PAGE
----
The 2004 UN Human Development Report ranks Costa Rica 47th out of 177 countries on the basis of life expectancy, education and income. The country is well ahead of its Central American neighbours. Life expectancy at birth is 77.9 years. Its population, 4 million in 2004, is the best trained in Central America, with a literacy rate of 95%. Both literacy and life expectancy are higher than the Latin American average. About 42% of the country`s land area is devoted to agriculture and livestock, while 38% are jungle, forest or natural vegetation. The National Protected Areas Scheme covers 22% of the total area and contributes to Costa Rica`s growing reputation as an ecotourism destination. The country is considered a transit point for illicit drugs from South America destined for the United States and Europe, although Costa Rica cooperates with the United States on drug prohibition issues. It has a low level of corruption by regional standards, but last year, several former presidents and the current president were brought to justice on corruption charges. Countries are acting because it is in their national economic interest to do so, a proposal that has long been supported by theory and practice. Comparative advantages have been recognized for nearly 200 years as a fundamental principle that explains the efficiency gains that trade between countries can achieve because of their fundamental differences. It says that countries can improve their overall economic well-being by producing products for which they are relatively more efficient, while they act for the rest.
Intra-economic trade is the other important finding that explains trade patterns that present the benefits of trade between countries on the basis of specialized production, product differentiation and economies of scale. Many Latin American countries have liberalized their trade policies and recognized the contribution that trade (and associated investments) can make to economic growth and development. At best, trade is only part of a broad development agenda and does not replace the promotion of political freedom, macroeconomic stability, strong institutions and the need for a complementary socio-economic policy2 After the adoption by the countries concerned, tariffs on about 80% of US exports to participating countries were immediately abolished. , and the rest was removed over the next decade. As a result, CAFTA-DR does not require a substantial reduction in U.S. import duties relative to other countries, as the vast majority of products produced in participating countries have already entered the United States duty-free as a result of the U.S. government`s Caribbean Basin initiative. The environment. According to a report by the Office of the U.S. Trade Representative, Honduras has “a more limited slate of national environmental legislation” than its Central American neighbors. (167) Honduras passed a general environmental law in 1993 and the Ministry of Natural Resources and the Environment is the agency that ensures compliance with environmental legislation and coordination of environmental policy. Honduras is a party to 54 bilateral, regional and multilateral agreements, including the Convention on Biological Diversity and the Kyoto Protocol.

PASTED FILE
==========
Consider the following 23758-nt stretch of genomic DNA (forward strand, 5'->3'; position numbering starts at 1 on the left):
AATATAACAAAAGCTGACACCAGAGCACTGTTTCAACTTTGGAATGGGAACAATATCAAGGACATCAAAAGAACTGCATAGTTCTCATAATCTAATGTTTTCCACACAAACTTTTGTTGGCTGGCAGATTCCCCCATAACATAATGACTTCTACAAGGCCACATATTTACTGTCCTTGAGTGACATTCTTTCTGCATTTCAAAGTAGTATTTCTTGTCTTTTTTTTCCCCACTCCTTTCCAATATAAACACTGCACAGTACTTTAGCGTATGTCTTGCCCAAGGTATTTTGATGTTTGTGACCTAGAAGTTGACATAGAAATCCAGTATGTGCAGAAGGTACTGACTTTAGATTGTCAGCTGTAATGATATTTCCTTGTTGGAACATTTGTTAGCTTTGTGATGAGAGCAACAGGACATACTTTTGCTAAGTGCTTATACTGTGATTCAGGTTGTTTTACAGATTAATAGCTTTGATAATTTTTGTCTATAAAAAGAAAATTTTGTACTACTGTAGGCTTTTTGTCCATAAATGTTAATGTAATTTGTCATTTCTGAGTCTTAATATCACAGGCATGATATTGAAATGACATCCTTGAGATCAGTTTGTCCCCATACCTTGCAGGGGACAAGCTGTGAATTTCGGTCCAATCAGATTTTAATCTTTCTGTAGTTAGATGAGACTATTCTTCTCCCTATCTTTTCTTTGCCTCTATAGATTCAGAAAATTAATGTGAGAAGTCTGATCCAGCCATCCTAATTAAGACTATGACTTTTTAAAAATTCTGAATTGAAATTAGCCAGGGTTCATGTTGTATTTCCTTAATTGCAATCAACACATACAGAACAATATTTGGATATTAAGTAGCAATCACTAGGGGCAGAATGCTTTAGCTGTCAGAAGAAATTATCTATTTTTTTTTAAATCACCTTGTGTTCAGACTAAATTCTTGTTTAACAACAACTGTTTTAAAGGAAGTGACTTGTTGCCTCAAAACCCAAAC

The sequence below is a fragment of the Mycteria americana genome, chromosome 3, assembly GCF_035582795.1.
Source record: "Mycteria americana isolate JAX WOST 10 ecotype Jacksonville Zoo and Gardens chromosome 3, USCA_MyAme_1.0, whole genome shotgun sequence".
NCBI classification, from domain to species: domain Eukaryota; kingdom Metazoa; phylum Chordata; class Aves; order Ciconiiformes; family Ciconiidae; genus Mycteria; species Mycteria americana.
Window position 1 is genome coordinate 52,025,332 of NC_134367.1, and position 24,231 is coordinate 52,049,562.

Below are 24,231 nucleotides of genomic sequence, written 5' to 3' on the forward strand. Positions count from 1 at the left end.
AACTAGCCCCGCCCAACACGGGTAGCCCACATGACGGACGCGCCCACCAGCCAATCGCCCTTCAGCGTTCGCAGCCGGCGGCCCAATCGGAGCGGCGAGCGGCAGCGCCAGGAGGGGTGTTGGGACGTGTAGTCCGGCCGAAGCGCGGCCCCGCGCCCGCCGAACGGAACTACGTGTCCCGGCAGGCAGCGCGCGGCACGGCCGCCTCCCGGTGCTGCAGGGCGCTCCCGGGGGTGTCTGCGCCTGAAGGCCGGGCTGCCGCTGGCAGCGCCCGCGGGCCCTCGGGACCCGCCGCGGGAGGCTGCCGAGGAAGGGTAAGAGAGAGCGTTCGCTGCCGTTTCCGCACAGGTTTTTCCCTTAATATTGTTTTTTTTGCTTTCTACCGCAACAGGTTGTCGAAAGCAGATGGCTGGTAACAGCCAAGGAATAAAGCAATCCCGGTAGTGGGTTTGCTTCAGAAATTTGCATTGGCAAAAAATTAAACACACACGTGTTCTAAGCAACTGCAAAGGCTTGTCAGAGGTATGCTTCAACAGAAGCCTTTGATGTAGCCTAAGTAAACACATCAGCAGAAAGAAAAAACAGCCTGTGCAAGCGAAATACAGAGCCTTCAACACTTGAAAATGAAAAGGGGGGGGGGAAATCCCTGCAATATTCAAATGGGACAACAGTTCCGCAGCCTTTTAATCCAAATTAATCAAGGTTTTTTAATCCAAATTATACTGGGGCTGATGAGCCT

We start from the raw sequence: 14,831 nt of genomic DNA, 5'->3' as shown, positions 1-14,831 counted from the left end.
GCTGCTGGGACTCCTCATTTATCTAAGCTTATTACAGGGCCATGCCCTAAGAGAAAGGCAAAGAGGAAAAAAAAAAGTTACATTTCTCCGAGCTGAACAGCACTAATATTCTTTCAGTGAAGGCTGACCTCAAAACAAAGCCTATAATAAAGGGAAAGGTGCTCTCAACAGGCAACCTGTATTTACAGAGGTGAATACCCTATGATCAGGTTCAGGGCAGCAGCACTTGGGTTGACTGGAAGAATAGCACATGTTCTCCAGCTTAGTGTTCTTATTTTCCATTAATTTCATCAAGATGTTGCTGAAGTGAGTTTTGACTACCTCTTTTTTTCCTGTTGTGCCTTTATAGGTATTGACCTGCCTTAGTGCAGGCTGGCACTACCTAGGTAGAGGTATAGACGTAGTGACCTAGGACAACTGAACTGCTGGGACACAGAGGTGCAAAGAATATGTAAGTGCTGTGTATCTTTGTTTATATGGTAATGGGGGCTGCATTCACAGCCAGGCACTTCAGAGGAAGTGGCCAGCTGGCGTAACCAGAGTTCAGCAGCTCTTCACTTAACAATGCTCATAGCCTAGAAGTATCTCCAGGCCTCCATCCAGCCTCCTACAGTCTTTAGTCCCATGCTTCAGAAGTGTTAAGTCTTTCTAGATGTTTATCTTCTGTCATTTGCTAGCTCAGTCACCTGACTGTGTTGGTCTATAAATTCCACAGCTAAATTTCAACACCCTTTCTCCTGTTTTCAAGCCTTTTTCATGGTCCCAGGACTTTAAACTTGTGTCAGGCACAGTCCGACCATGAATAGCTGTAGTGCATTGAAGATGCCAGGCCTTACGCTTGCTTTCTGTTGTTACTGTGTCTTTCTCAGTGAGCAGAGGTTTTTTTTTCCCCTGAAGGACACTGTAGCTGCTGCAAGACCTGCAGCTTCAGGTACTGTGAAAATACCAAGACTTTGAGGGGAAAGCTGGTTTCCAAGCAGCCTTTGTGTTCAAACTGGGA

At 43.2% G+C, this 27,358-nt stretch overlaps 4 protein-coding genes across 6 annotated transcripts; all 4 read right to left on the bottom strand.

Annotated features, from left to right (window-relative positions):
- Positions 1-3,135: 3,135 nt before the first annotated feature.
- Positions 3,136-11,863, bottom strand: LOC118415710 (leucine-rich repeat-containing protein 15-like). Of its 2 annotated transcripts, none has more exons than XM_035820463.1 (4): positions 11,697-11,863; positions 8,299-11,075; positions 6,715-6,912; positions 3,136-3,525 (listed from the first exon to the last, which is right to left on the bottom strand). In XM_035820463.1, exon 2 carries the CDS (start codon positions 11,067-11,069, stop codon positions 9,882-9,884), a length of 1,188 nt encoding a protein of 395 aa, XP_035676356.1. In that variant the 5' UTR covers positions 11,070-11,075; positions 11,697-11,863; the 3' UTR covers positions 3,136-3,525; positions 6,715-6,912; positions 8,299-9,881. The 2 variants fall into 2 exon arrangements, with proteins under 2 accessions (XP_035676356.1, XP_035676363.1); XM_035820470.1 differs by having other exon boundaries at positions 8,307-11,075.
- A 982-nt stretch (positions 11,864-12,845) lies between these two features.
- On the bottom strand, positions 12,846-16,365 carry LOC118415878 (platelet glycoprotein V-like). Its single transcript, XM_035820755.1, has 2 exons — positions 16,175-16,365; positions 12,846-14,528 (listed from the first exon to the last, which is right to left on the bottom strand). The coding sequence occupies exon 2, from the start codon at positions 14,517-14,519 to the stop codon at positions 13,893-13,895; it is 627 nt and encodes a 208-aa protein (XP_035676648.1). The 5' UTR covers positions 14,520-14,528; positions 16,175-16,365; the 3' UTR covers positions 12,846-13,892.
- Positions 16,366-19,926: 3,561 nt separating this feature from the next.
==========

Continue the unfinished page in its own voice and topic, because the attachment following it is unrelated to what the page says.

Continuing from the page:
Supporters of the labour chapter argued that the agreement encourages countries to improve their legislation by making “implementation of their own laws” a reasonable standard, that the CBI`s option for trade sanctions is less attractive in a reciprocal free trade agreement where the United States is also subject to discipline, and that trade sanctions are a “blunt” instrument that would penalize all exporting workers whose products would be subject to Sanctions. perhaps make their situation worse rather than improve it.